The prompt this week at Writer's Island is Epiphany.
The entire corridor fell suddenly silent as George’s final question hung in the air. Elvira and Bart exchanged nervous glances, edging slightly closer to each other, wondering what exactly was moving towards them.
”What’s going on ?” demanded George in her most aggressive tone of voice, “What’s that?” she pointed over Elvira’s left shoulder to a strange circle of light which moved with an unnerving grace towards them, closer and closer. It seemed to be almost like a candle, but then it had no substance to it whether it be wax or something else, no substance at all only light. The group of figures became suddenly aware of the presence of Alice, the little illustrated figure with her black and white edges curling as they slightly moved, edging into the limelight, falling to her knees- centre stage all the time. Elvira watched her uneasily.
“What’s going on, Alice? What’s wrong?” She asked quietly, trying to take Alice’s paper thin hand. But the little girl pushed her away.
“Leave me alone!” she cried out in a shrill shaky voice. “This is my moment! You may have thought I was only a Victorian illustration, dead and gone - but that’s where your wrong. I’m still alive, and I’ve seen the light. Here it is, it’s moving towards me - this is my moment, my moment of awakening. Everything else is nothing, it’s all nothing… it doesn’t matter. You all don’t matter… I don’t matter either, in fact nothing matters. We’re all just figures from books.”
For a while nobody said anything - for what could be said in reply to such a statement of truth? Then George took a step towards Alice’s papery edges, reaching out and tentatively feeling them. For a moment Elvira wondered if she would rip them deliberately and she got her wand ready to raise if necessary, but Gorge pulled her hands quickly away from Alice as if the feel of the old paper stung her.
“Well whoever you are, I don’t know what you’re talking about… but it all sounds pretty religious to me… and I certainly don’t go along with all that great spiritual awakening stuff. It ‘s all rubbish and went out with the Victorians - which is maybe where you belong. I don’t know who you are… I’ve never read your book and I must say I’m glad.” Alice wavered slightly as though wondering whether to turn the page. Her voice rose in the air once again, even shriller as though touched with panic.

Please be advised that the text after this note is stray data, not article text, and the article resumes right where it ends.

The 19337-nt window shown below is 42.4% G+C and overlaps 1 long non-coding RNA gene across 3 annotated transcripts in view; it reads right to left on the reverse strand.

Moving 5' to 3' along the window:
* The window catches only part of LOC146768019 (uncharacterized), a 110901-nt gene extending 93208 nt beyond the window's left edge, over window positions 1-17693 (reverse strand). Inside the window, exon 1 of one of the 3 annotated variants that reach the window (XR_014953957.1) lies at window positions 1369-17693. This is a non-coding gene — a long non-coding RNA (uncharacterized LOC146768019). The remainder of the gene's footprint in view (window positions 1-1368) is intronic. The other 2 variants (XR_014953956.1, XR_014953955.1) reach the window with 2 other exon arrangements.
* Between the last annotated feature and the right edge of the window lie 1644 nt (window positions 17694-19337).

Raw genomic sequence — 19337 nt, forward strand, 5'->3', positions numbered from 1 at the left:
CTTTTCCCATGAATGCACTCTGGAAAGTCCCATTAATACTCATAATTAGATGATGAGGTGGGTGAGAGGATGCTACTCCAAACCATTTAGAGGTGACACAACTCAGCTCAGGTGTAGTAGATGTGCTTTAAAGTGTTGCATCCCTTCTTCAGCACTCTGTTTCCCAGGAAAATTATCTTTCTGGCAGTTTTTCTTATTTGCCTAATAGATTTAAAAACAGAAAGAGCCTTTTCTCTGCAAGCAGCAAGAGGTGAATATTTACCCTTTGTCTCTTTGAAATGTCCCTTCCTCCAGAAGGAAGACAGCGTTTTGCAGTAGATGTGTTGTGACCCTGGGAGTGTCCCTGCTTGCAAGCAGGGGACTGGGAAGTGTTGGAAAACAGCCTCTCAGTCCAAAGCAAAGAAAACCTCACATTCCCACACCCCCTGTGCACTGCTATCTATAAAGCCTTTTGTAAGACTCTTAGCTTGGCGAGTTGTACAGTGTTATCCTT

“How can you speak to me like that? You must have read Alice in Wonderland surely… how can you possible diminish my spiritual awakening, even if it wasn’t made explicit in the book? This is it, it’s happening now.”
The tall man standing behind George suddenly laid his hand on his daughters shoulders and cleared his throat loudly.
“You’ll forgive me for interrupting your little scene… but George, don’t you remember me giving you Alice in Wonderland when you were younger? Surely you remember that?”
George stared at Alice’s illustrated form aggressively.
“Well, maybe… but I don’t remember the story at all, so it can’t have made much impression on me,” she muttered. The strange circle of light still hovered a few feet above their heads, glowing with such an unnatural brightness that its reality seemed very doubtful to all of them. George continued stabbing her forefinger towards Alice, each movement punctuated her words. “All the Victorians were religious - and that’s obviously where you belong back with them, you should never have left them… what are you doing here anyway? We’ve come on quite a long way since those days of great spiritual awakenings… all that crap, all that rubbish - there’s absolutely nothing to awaken to, no truth, no nothing. I’m a real modern boy, don’t you know?”
Behind her Uncle Quentin took his hands away from her shoulders with a marked air of significance.“Do you mind Georgina? May I remind you that you are not in fact a boy, you… you’re my daughter? Whether you’re religious or not, it doesn’t make any difference.”